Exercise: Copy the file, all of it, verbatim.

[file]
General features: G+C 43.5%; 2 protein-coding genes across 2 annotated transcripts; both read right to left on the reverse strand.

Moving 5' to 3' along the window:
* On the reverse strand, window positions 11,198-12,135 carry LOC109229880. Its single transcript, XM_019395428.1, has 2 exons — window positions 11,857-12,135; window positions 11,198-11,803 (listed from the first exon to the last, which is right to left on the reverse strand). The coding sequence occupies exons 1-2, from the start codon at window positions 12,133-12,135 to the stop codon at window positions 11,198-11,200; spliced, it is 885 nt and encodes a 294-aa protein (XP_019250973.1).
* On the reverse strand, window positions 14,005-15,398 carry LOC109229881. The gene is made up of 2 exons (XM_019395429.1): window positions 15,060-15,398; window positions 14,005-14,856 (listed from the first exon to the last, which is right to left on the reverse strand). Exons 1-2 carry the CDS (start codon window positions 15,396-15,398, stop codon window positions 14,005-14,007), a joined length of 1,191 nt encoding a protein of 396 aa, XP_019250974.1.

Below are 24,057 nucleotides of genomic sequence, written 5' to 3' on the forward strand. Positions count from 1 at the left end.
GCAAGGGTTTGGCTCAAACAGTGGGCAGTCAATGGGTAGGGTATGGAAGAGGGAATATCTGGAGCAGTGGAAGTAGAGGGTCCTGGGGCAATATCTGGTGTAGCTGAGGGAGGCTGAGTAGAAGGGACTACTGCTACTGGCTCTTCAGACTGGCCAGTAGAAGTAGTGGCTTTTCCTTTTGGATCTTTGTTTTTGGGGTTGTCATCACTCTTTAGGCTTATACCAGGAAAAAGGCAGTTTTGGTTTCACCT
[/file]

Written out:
General features: G+C 43.5%; 2 protein-coding genes across 2 annotated transcripts; both read right to left on the reverse strand.

Moving 5' to 3' along the window:
* On the reverse strand, window positions 11,198-12,135 carry LOC109229880. Its single transcript, XM_019395428.1, has 2 exons — window positions 11,857-12,135; window positions 11,198-11,803 (listed from the first exon to the last, which is right to left on the reverse strand). The coding sequence occupies exons 1-2, from the start codon at window positions 12,133-12,135 to the stop codon at window positions 11,198-11,200; spliced, it is 885 nt and encodes a 294-aa protein (XP_019250973.1).
* On the reverse strand, window positions 14,005-15,398 carry LOC109229881. The gene is made up of 2 exons (XM_019395429.1): window positions 15,060-15,398; window positions 14,005-14,856 (listed from the first exon to the last, which is right to left on the reverse strand). Exons 1-2 carry the CDS (start codon window positions 15,396-15,398, stop codon window positions 14,005-14,007), a joined length of 1,191 nt encoding a protein of 396 aa, XP_019250974.1.

Below are 24,057 nucleotides of genomic sequence, written 5' to 3' on the forward strand. Positions count from 1 at the left end.
GCAAGGGTTTGGCTCAAACAGTGGGCAGTCAATGGGTAGGGTATGGAAGAGGGAATATCTGGAGCAGTGGAAGTAGAGGGTCCTGGGGCAATATCTGGTGTAGCTGAGGGAGGCTGAGTAGAAGGGACTACTGCTACTGGCTCTTCAGACTGGCCAGTAGAAGTAGTGGCTTTTCCTTTTGGATCTTTGTTTTTGGGGTTGTCATCACTCTTTAGGCTTATACCAGGAAAAAGGCAGTTTTGGTTTCACCT